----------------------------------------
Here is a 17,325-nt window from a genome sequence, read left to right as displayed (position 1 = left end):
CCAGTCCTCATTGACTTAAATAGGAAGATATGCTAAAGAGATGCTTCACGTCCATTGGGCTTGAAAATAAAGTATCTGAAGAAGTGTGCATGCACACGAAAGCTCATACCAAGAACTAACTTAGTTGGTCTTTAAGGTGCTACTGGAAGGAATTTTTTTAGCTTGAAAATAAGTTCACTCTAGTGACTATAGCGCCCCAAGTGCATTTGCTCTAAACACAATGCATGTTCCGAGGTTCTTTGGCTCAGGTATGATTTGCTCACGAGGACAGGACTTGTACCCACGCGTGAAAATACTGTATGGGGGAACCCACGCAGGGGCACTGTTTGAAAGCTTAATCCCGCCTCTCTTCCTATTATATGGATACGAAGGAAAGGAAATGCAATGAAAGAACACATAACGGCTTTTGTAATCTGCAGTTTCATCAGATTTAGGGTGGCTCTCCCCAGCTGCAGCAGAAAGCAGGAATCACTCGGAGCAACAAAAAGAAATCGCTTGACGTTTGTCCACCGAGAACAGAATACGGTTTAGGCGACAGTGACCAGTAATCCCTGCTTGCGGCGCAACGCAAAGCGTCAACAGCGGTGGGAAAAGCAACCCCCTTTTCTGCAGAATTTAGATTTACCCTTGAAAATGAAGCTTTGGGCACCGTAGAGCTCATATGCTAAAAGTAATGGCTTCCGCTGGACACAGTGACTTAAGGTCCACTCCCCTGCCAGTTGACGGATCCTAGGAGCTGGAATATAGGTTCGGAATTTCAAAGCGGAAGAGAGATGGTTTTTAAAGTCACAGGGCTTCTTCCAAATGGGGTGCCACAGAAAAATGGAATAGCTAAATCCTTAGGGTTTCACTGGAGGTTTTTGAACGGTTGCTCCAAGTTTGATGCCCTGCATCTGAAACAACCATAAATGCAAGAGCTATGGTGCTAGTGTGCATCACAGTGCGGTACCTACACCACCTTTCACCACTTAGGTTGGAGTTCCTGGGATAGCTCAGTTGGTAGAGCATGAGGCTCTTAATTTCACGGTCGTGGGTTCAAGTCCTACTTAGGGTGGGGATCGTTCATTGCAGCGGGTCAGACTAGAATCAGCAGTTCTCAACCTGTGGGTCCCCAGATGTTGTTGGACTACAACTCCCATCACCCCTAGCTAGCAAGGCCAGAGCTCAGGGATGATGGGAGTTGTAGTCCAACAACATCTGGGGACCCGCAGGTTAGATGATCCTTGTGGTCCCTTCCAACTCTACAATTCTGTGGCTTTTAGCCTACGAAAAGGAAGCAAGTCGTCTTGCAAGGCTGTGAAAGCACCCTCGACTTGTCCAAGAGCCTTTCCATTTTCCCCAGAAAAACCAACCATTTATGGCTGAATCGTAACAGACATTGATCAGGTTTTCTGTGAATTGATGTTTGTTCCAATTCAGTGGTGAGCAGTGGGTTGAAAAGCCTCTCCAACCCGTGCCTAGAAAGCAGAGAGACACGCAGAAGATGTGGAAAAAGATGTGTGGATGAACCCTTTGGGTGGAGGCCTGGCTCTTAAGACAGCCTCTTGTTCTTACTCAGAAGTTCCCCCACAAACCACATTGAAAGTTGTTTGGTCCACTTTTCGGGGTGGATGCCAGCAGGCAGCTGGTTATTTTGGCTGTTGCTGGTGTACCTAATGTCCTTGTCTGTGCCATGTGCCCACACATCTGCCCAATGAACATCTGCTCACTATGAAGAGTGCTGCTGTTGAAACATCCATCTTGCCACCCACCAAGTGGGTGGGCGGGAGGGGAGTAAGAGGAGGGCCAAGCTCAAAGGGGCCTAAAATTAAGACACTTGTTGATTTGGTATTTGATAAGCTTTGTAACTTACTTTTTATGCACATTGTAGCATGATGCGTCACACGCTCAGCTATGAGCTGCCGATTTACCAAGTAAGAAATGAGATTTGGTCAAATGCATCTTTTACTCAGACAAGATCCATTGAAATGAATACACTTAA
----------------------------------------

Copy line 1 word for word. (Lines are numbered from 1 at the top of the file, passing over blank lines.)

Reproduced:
Here is a 17,325-nt window from a genome sequence, read left to right as displayed (position 1 = left end):